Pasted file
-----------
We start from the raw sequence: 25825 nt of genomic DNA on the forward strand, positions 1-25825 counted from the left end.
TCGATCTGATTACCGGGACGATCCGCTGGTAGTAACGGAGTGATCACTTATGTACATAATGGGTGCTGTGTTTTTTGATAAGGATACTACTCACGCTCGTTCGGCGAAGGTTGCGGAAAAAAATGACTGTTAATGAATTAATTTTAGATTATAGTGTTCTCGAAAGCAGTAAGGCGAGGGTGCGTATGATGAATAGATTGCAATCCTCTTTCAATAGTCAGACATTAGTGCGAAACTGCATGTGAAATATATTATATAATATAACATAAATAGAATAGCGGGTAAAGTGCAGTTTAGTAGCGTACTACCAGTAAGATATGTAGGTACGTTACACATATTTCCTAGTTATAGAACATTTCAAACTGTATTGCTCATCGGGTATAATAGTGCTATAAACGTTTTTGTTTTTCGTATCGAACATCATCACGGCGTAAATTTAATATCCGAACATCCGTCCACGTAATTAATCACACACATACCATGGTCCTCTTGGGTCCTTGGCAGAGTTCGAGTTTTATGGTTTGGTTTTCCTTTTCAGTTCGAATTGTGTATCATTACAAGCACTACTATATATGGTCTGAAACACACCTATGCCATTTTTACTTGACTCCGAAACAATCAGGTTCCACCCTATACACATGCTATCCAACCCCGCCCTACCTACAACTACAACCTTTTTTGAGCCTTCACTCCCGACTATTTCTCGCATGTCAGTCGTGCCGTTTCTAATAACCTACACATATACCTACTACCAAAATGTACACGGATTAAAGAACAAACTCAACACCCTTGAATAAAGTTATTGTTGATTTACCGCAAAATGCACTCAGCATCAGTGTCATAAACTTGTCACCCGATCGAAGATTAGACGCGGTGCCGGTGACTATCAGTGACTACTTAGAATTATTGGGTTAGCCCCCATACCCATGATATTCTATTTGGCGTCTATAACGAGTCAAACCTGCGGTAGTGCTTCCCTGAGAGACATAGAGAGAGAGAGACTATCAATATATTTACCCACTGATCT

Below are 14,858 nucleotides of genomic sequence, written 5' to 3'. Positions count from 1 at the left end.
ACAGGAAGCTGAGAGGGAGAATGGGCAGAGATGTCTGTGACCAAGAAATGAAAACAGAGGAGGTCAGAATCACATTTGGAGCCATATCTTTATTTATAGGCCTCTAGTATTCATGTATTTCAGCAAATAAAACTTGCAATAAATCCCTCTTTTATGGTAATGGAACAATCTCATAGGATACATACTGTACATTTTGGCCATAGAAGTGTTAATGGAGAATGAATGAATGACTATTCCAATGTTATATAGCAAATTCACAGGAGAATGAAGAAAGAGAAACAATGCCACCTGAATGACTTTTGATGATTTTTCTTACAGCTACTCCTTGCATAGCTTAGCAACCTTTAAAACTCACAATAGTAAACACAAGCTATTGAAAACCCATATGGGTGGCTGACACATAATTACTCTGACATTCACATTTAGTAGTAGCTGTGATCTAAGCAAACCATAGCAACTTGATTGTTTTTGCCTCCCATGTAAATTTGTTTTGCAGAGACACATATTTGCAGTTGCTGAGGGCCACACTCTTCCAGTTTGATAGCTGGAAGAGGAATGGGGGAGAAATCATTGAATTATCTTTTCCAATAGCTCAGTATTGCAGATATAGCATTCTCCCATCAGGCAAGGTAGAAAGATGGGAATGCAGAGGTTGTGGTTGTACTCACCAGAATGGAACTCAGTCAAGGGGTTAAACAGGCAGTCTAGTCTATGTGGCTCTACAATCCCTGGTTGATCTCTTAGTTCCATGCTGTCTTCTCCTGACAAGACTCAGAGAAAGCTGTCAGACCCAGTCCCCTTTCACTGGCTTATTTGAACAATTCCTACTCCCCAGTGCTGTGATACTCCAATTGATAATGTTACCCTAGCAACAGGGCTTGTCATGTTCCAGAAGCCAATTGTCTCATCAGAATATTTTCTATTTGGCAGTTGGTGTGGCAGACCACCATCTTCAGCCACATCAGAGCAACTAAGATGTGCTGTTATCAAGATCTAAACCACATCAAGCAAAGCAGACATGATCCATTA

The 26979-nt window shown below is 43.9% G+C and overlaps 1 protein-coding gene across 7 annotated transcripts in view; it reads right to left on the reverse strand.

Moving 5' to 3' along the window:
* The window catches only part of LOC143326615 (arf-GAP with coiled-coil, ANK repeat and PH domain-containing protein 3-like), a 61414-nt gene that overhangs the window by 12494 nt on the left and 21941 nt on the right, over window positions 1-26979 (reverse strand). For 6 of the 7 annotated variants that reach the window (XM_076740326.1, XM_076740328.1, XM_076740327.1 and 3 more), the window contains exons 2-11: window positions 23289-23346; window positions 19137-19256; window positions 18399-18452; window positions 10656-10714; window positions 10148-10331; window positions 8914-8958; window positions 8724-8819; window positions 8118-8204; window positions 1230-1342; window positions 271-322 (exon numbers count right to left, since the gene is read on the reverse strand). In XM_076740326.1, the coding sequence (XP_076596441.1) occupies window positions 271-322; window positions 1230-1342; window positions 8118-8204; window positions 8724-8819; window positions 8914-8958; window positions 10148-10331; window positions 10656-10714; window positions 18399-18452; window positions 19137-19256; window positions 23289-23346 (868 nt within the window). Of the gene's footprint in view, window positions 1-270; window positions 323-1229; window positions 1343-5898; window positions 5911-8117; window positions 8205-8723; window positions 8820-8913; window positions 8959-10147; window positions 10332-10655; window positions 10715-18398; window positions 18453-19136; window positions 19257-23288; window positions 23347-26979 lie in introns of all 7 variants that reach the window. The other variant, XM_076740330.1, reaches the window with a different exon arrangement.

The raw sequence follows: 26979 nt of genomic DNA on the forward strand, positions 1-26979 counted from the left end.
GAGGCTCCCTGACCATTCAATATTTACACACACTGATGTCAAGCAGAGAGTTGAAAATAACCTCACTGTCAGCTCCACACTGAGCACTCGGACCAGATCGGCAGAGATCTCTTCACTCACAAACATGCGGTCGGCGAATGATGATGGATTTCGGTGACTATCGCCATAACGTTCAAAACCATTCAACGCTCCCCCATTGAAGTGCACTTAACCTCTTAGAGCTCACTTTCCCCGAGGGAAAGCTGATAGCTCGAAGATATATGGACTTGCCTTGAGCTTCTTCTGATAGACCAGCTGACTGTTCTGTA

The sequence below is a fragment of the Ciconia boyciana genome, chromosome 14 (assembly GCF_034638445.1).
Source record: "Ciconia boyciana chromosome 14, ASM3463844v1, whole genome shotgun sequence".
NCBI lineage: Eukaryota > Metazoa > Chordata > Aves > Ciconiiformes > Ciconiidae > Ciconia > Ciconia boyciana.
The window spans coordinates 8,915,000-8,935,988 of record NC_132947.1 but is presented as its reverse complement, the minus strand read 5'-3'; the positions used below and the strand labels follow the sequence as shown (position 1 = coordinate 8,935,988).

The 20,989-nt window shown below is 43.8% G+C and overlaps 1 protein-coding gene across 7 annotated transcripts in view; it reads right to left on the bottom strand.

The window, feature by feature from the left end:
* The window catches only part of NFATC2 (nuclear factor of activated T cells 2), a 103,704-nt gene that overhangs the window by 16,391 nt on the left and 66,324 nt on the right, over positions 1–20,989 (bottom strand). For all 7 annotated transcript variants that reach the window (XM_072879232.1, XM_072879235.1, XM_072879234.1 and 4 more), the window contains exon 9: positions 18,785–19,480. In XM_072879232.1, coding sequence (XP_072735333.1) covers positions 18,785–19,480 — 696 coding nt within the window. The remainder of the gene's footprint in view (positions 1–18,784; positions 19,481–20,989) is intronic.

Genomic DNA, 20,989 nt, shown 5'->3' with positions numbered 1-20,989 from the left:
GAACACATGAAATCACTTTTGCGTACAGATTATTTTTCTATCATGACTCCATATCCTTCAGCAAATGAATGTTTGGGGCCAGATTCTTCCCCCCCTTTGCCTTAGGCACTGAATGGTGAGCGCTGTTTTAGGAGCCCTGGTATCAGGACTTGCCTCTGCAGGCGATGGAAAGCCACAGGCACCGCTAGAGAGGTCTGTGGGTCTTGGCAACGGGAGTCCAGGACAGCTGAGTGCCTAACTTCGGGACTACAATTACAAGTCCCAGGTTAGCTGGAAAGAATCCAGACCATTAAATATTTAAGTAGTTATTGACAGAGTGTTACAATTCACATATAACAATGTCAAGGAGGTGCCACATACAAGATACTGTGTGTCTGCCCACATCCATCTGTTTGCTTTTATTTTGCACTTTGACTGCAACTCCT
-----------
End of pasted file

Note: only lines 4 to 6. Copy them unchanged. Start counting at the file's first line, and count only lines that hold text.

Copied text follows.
ACAGGAAGCTGAGAGGGAGAATGGGCAGAGATGTCTGTGACCAAGAAATGAAAACAGAGGAGGTCAGAATCACATTTGGAGCCATATCTTTATTTATAGGCCTCTAGTATTCATGTATTTCAGCAAATAAAACTTGCAATAAATCCCTCTTTTATGGTAATGGAACAATCTCATAGGATACATACTGTACATTTTGGCCATAGAAGTGTTAATGGAGAATGAATGAATGACTATTCCAATGTTATATAGCAAATTCACAGGAGAATGAAGAAAGAGAAACAATGCCACCTGAATGACTTTTGATGATTTTTCTTACAGCTACTCCTTGCATAGCTTAGCAACCTTTAAAACTCACAATAGTAAACACAAGCTATTGAAAACCCATATGGGTGGCTGACACATAATTACTCTGACATTCACATTTAGTAGTAGCTGTGATCTAAGCAAACCATAGCAACTTGATTGTTTTTGCCTCCCATGTAAATTTGTTTTGCAGAGACACATATTTGCAGTTGCTGAGGGCCACACTCTTCCAGTTTGATAGCTGGAAGAGGAATGGGGGAGAAATCATTGAATTATCTTTTCCAATAGCTCAGTATTGCAGATATAGCATTCTCCCATCAGGCAAGGTAGAAAGATGGGAATGCAGAGGTTGTGGTTGTACTCACCAGAATGGAACTCAGTCAAGGGGTTAAACAGGCAGTCTAGTCTATGTGGCTCTACAATCCCTGGTTGATCTCTTAGTTCCATGCTGTCTTCTCCTGACAAGACTCAGAGAAAGCTGTCAGACCCAGTCCCCTTTCACTGGCTTATTTGAACAATTCCTACTCCCCAGTGCTGTGATACTCCAATTGATAATGTTACCCTAGCAACAGGGCTTGTCATGTTCCAGAAGCCAATTGTCTCATCAGAATATTTTCTATTTGGCAGTTGGTGTGGCAGACCACCATCTTCAGCCACATCAGAGCAACTAAGATGTGCTGTTATCAAGATCTAAACCACATCAAGCAAAGCAGACATGATCCATTA

The 26979-nt window shown below is 43.9% G+C and overlaps 1 protein-coding gene across 7 annotated transcripts in view; it reads right to left on the reverse strand.

Moving 5' to 3' along the window: